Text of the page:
You may have heard the term Restorative Justice before. The central idea is that crime and conflict are a problem that affects the entire community, and the community needs to have a say in how to repair the harm that has been caused.
Here in Burlington, that often means having the person who committed the offense, the victims if they want to participate, and trained community volunteers sit down and talk. Together, the group creates a binding contract which addresses the needs of the victim and the community and includes ways to avoid future problems, with everyone having an equal say in what goes into the final agreement. Follow up meetings are scheduled to ensure the contract is successfully completed.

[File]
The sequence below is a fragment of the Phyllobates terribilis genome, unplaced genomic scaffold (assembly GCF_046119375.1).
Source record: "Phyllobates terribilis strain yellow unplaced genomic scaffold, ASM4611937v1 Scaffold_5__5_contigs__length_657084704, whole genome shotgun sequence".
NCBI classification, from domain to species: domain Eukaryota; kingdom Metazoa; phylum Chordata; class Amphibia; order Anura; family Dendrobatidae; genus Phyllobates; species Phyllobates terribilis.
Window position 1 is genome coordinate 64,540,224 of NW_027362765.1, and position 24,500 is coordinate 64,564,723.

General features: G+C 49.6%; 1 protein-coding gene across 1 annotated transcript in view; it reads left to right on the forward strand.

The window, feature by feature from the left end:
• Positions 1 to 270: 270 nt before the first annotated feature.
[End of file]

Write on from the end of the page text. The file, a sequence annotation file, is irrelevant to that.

Even when victims or affected parties chose not to directly participate, they can ask to be kept informed by a “Victim Liaison” whose job it is to represent the victims’ concerns at the meetings.
Cases are referred to the Restorative Justice Panels in several ways – sometimes directly by police officers on the scene if it is a first time or relatively minor offense. For many others, the criminal justice system makes successfully completing a reparative panel contact a part of their criminal sentence. For still others, their school or others in the community might refer them.
To learn more about this program, and how you might participate as a victim, or community volunteer, contact Jocelyn Juaire at the Burlington Community Justice Center.